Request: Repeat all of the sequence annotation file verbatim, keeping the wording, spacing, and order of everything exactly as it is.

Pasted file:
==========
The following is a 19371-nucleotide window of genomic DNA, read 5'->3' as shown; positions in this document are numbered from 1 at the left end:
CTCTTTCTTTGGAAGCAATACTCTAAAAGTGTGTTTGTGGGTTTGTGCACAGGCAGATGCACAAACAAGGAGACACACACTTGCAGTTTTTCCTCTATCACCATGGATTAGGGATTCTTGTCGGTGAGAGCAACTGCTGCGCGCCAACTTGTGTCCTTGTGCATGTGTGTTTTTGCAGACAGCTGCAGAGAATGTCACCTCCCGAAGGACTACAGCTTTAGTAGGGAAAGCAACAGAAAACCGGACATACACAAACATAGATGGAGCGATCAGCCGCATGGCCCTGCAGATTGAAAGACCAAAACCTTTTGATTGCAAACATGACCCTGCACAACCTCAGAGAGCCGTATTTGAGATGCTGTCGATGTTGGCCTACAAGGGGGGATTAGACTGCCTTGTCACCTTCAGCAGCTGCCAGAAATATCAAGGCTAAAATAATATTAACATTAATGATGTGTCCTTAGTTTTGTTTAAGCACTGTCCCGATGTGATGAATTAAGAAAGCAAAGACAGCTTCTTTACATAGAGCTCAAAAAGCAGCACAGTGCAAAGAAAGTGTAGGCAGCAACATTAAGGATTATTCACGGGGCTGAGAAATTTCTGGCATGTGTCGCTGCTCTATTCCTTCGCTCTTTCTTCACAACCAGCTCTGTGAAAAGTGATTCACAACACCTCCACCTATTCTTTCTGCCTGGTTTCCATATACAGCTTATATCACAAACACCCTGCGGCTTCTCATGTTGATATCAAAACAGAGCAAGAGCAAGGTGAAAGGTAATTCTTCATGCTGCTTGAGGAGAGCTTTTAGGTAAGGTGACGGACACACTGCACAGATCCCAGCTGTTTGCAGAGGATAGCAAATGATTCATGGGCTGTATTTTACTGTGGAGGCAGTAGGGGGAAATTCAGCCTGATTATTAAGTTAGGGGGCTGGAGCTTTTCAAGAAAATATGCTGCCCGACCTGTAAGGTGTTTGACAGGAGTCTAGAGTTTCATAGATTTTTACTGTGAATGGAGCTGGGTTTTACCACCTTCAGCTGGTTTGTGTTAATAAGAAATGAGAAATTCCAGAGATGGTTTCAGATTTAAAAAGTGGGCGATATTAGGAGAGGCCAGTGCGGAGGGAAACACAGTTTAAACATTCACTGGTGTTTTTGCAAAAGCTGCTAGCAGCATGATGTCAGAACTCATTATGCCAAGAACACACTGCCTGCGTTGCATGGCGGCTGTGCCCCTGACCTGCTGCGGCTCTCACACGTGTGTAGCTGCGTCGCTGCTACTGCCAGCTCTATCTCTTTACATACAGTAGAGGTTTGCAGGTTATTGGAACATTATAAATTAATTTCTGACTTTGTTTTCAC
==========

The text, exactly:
The following is a 19371-nucleotide window of genomic DNA, read 5'->3' as shown; positions in this document are numbered from 1 at the left end:
CTCTTTCTTTGGAAGCAATACTCTAAAAGTGTGTTTGTGGGTTTGTGCACAGGCAGATGCACAAACAAGGAGACACACACTTGCAGTTTTTCCTCTATCACCATGGATTAGGGATTCTTGTCGGTGAGAGCAACTGCTGCGCGCCAACTTGTGTCCTTGTGCATGTGTGTTTTTGCAGACAGCTGCAGAGAATGTCACCTCCCGAAGGACTACAGCTTTAGTAGGGAAAGCAACAGAAAACCGGACATACACAAACATAGATGGAGCGATCAGCCGCATGGCCCTGCAGATTGAAAGACCAAAACCTTTTGATTGCAAACATGACCCTGCACAACCTCAGAGAGCCGTATTTGAGATGCTGTCGATGTTGGCCTACAAGGGGGGATTAGACTGCCTTGTCACCTTCAGCAGCTGCCAGAAATATCAAGGCTAAAATAATATTAACATTAATGATGTGTCCTTAGTTTTGTTTAAGCACTGTCCCGATGTGATGAATTAAGAAAGCAAAGACAGCTTCTTTACATAGAGCTCAAAAAGCAGCACAGTGCAAAGAAAGTGTAGGCAGCAACATTAAGGATTATTCACGGGGCTGAGAAATTTCTGGCATGTGTCGCTGCTCTATTCCTTCGCTCTTTCTTCACAACCAGCTCTGTGAAAAGTGATTCACAACACCTCCACCTATTCTTTCTGCCTGGTTTCCATATACAGCTTATATCACAAACACCCTGCGGCTTCTCATGTTGATATCAAAACAGAGCAAGAGCAAGGTGAAAGGTAATTCTTCATGCTGCTTGAGGAGAGCTTTTAGGTAAGGTGACGGACACACTGCACAGATCCCAGCTGTTTGCAGAGGATAGCAAATGATTCATGGGCTGTATTTTACTGTGGAGGCAGTAGGGGGAAATTCAGCCTGATTATTAAGTTAGGGGGCTGGAGCTTTTCAAGAAAATATGCTGCCCGACCTGTAAGGTGTTTGACAGGAGTCTAGAGTTTCATAGATTTTTACTGTGAATGGAGCTGGGTTTTACCACCTTCAGCTGGTTTGTGTTAATAAGAAATGAGAAATTCCAGAGATGGTTTCAGATTTAAAAAGTGGGCGATATTAGGAGAGGCCAGTGCGGAGGGAAACACAGTTTAAACATTCACTGGTGTTTTTGCAAAAGCTGCTAGCAGCATGATGTCAGAACTCATTATGCCAAGAACACACTGCCTGCGTTGCATGGCGGCTGTGCCCCTGACCTGCTGCGGCTCTCACACGTGTGTAGCTGCGTCGCTGCTACTGCCAGCTCTATCTCTTTACATACAGTAGAGGTTTGCAGGTTATTGGAACATTATAAATTAATTTCTGACTTTGTTTTCAC